Relativity Space is gearing up for the launch of the world’s first 3D-printed rocket. The Terran 1 rocket is slated to take off from Cape Canaveral imminently and, should it succeed, will become the largest 3D-printed item to achieve orbital flight.
The mastermind behind this 3D-printed rocket is Tim Ellis, who used to work at Jeff Bezos’ space venture, Blue Origin. Terran 1 represents Relativity Space’s initial functional rocket prototype, and as the world’s first 3D-printed rocket, it is a milestone achievement.
The rocket has already passed its wet dress rehearsal successfully, and Relativity Space is now poised to conduct its maiden test flight. If the launch proves successful, Terran 1 will be the first rocket, made up of nearly exclusively 3D-printed parts, to reach orbit.
Approximately 85% of the rocket was printed with colossal 3D metal printers. The rocket weighs 20,500 pounds and stands at a height of 110 feet with a width of 7.5 feet. Nine engines will be used to launch the rocket off the ground, and it can transport a payload of approximately 2,800 pounds to a low earth orbit.
“The team went HARD today and we intend to do so during our next attempt. More to come on the new launch date and window soon,” Relativity Space said in a tweet Saturday.
Although there have been some unsuccessful launch attempts, the firm’s Twitter account says a new launch date will be announced shortly.
In order to print such a big object, the first step for Relativity Space was to design 3D metal printers that could build a whole section of a rocket.
The printers, called Stargate, need to print the rocket in about 1,000 pieces. That means that the biggest pieces they’re printing are about 20 feet tall, said Ellis.
“The largest printers that existed when we started the company could only do about a single cubic foot,” said Ellis. “What Relativity had to do was invent the world’s largest metal 3D printers.”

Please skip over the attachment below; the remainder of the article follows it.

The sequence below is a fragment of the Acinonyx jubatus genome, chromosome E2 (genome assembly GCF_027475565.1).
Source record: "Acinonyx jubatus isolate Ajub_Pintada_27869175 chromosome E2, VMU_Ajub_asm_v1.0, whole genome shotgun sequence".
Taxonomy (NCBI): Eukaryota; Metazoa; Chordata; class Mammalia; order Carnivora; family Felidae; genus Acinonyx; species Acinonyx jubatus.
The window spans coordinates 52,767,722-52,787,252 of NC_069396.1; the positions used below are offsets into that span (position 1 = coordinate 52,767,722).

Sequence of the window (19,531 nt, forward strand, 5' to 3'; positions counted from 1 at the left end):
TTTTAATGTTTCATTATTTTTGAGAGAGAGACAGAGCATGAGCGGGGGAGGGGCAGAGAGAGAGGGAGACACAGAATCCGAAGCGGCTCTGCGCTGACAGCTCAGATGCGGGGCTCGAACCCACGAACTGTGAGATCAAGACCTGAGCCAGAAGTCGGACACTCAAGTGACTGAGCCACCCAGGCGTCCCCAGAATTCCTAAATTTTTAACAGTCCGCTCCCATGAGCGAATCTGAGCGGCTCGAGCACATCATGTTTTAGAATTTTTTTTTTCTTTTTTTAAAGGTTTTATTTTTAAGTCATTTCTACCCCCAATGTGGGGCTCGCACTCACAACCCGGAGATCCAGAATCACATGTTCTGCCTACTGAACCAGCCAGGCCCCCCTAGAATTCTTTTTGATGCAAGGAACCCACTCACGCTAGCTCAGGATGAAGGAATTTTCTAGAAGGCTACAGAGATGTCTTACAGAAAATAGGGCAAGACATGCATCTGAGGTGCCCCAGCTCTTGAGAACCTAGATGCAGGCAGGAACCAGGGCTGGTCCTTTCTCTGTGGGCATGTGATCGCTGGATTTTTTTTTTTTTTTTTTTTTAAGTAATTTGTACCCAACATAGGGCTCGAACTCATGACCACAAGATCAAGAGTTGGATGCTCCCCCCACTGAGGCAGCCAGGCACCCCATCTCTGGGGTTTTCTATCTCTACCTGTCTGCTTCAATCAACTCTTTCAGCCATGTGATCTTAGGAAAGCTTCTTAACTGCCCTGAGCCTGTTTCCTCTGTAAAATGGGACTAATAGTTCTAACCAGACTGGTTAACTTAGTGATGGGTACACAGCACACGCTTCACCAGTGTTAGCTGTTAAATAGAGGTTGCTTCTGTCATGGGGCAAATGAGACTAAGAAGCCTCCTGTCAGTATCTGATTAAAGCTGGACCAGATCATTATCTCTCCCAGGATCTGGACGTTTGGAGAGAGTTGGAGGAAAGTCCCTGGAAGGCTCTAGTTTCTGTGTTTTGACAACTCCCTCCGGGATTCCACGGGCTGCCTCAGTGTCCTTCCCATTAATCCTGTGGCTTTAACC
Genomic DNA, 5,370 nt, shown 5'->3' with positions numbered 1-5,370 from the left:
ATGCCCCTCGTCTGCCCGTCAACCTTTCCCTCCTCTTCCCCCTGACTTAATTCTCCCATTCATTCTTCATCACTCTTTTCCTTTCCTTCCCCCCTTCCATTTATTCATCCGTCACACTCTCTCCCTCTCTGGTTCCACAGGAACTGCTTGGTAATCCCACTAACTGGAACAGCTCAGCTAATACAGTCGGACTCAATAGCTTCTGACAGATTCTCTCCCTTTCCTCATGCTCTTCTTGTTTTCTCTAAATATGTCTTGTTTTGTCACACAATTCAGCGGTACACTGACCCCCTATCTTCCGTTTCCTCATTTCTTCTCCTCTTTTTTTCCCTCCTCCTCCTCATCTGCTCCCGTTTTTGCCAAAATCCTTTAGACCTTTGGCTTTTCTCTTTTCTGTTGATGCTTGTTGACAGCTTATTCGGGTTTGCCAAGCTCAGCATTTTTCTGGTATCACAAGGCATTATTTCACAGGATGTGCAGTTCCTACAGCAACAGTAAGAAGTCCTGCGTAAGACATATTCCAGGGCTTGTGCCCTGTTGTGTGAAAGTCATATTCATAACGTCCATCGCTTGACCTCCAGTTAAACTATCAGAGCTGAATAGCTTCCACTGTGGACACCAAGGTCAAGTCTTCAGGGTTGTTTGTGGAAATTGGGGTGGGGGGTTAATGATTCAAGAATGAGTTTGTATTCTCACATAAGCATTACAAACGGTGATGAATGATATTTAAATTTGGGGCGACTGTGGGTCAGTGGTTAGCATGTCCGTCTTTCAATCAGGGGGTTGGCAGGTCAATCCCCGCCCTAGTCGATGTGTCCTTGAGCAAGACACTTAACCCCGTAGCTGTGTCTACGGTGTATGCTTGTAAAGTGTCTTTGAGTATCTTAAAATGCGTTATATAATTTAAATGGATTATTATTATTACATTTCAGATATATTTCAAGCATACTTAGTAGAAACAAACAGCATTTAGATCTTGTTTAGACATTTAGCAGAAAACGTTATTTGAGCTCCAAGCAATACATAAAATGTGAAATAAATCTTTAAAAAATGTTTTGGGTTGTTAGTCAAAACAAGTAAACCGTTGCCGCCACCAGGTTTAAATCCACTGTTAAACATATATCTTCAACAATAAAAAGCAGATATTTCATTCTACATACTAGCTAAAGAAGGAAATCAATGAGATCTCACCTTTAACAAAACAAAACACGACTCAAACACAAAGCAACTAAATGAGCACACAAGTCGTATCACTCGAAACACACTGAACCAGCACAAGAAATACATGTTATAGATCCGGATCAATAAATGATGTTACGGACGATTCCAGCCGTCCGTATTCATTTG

The pieces are then joined up by a machine “that’s very similar to a 3D printer but it ends up, joining those pieces together again without fixed tooling,” said Ellis.
While Relativity’s Terran 1 rocket is a significant achievement, it pales in comparison to SpaceX’s Starship, which can carry 150 metric tons to orbit and be reused.
However, for Tim Ellis, Terran 1 is merely a stepping stone toward his ultimate goal of constructing a much larger and entirely reusable rocket called Terran R. This 3D-printed rocket is designed to transport 20,000 kilograms of payload, matching SpaceX’s Falcon 9, and will be almost entirely 3D-printed, with a target of at least 95%.
Relativity plans to launch Terran R in 2024, and Ellis envisions it being used for missions to Mars. Despite still being under development, Ellis is optimistic that the rocket will come together quickly, with the AEON R engine that will power the second stage of the rocket already having been tested.
“That was a blank sheet of paper about a year and a half ago,” he said. “So to go from a blank sheet to build the first full of the engine, which we just completed, and then already doing engine component testing at full scale is quite incredibly fast,” he said.
If it succeeds, Ellis will beat Elon Musk’s SpaceX to the red planet, and the mission would be the first-ever commercial mission to go to Mars.